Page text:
internal jugular vein

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Noun1.internal jugular vein - a continuation of the sigmoid sinus of the dura mater; joins the subclavian vein to form the brachiocephalic vein
jugular, jugular vein, vena jugularis - veins in the neck that return blood from the head
References in classic literature ?
The internal jugular vein had been cut through, with such violence, judging by the appearances, that the wound could not have been inflicted, in the act of suicide, by the hand of the deceased person.
On the left side of the internal jugular vein, there was evidence of hyperplasia, vascular expansion, and significant proliferation of the vascular endothelium.
Following assessment of the subclavian vein, the internal jugular vein should be examined as well.
We therefore strongly believe that FHC placement should be reserved for patients in whom internal jugular vein catheterisation was unsuccessful or is contraindicated.
We report a case of a patient who required CVC and had extensive involvement of BP caused by the nerve sheath tumour, which resembled the internal jugular vein and external carotid artery, as observed on US of the neck.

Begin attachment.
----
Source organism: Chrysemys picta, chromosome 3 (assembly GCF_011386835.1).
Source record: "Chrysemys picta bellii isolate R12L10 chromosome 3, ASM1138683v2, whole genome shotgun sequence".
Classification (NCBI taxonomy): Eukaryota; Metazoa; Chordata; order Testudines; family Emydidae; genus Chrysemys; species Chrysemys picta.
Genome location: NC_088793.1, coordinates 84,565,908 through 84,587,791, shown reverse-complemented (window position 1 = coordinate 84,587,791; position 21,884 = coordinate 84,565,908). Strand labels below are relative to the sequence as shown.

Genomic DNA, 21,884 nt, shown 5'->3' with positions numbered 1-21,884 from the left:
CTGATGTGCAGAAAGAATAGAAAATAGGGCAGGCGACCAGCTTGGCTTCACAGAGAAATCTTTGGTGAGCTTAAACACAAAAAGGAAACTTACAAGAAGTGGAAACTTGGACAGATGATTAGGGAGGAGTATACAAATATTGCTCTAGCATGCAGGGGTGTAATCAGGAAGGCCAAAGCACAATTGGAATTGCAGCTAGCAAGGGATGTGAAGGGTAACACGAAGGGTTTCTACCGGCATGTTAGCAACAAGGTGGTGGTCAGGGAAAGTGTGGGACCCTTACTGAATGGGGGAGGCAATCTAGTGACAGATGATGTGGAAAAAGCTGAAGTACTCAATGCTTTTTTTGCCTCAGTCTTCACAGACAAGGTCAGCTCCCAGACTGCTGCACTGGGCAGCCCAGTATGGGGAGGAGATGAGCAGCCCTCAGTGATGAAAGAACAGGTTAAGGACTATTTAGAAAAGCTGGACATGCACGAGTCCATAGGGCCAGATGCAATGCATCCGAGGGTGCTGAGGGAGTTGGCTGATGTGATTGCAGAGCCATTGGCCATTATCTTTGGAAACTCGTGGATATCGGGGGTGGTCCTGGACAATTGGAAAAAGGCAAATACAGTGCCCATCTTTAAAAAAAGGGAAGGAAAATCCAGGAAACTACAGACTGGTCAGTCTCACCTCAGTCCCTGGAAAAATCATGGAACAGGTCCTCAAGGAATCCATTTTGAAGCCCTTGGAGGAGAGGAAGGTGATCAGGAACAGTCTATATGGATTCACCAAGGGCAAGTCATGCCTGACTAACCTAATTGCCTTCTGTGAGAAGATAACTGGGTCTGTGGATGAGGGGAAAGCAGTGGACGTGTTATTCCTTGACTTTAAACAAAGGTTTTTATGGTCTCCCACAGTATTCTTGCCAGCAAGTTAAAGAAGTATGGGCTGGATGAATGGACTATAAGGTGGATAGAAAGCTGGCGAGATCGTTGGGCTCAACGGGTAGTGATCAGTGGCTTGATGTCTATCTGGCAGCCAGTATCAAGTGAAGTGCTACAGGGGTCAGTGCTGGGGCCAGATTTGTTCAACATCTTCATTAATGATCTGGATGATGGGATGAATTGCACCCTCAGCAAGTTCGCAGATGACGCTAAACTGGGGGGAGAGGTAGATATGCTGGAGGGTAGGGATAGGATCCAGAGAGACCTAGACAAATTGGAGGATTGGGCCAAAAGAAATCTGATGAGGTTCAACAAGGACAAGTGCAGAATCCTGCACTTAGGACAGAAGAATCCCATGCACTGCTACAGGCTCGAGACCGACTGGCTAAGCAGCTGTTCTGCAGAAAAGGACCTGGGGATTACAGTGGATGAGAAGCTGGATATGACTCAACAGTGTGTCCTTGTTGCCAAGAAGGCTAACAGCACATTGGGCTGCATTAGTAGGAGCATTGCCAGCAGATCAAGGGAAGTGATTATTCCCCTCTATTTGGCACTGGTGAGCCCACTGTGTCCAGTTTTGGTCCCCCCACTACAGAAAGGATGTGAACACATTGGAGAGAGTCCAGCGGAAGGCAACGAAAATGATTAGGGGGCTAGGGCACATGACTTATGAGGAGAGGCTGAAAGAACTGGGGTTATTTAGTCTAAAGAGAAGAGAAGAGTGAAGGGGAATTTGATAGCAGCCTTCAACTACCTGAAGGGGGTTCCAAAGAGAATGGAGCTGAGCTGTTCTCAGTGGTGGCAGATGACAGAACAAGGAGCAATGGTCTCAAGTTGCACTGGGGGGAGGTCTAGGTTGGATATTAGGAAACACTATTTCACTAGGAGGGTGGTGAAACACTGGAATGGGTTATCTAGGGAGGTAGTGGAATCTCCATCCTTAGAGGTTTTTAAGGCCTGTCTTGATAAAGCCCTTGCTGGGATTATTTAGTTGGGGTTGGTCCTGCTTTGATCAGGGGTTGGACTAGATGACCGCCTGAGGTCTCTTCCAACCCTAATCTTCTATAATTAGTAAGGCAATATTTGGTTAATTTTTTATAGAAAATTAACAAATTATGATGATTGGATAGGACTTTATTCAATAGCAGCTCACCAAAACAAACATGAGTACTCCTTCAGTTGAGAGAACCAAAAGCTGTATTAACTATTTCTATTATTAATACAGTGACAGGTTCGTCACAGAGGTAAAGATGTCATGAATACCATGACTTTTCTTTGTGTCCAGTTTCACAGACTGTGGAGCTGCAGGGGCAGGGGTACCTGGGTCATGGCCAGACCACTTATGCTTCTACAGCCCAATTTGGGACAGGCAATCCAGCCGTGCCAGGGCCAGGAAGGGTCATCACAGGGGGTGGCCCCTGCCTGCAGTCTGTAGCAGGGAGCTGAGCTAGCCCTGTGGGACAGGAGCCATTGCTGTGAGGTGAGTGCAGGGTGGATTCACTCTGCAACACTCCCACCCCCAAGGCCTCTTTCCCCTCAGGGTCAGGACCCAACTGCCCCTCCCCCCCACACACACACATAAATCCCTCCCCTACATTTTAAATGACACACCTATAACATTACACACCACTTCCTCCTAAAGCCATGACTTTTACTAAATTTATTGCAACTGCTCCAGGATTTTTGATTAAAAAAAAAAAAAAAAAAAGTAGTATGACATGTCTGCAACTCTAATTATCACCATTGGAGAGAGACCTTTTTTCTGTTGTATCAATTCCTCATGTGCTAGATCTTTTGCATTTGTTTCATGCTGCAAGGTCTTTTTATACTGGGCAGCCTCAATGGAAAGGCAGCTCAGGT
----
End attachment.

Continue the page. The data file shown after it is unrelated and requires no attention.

Advantages of right internal jugular vein cannulation relate to the fact that it has got good external landmarks, its consistent and predictable anatomic location, its valve-less course to the superior vena cava and right atrium.
On deep dissection, the projectile was found to have passed through left sternocleidomastoid muscle, both anterior and posterior walls of the internal jugular vein, and impacted into the paravertebral fascia.
Thromboplebitis occurs at the primary site of infection and it gradually involves the surrounding deep neck veins especially the internal jugular vein.
Al-Noury, "Spontaneous and nonspontaneous internal jugular vein thrombosis," Head & Neck, vol.
In a recent study, by the means of repeated countered measure of the elliptical internal jugular vein, a significant risk of flow rate underestimation with the assumption of a cylindrical venous shape has been demonstrated,.
Caption: Figure 1: CT scan of the neck which shows (arrow) a filling defect of the right internal jugular vein due to partial thrombotic occlusion.
The veins generally used are the internal jugular vein (neck), the subclavian vein (chest), and the femoral vein (groin).

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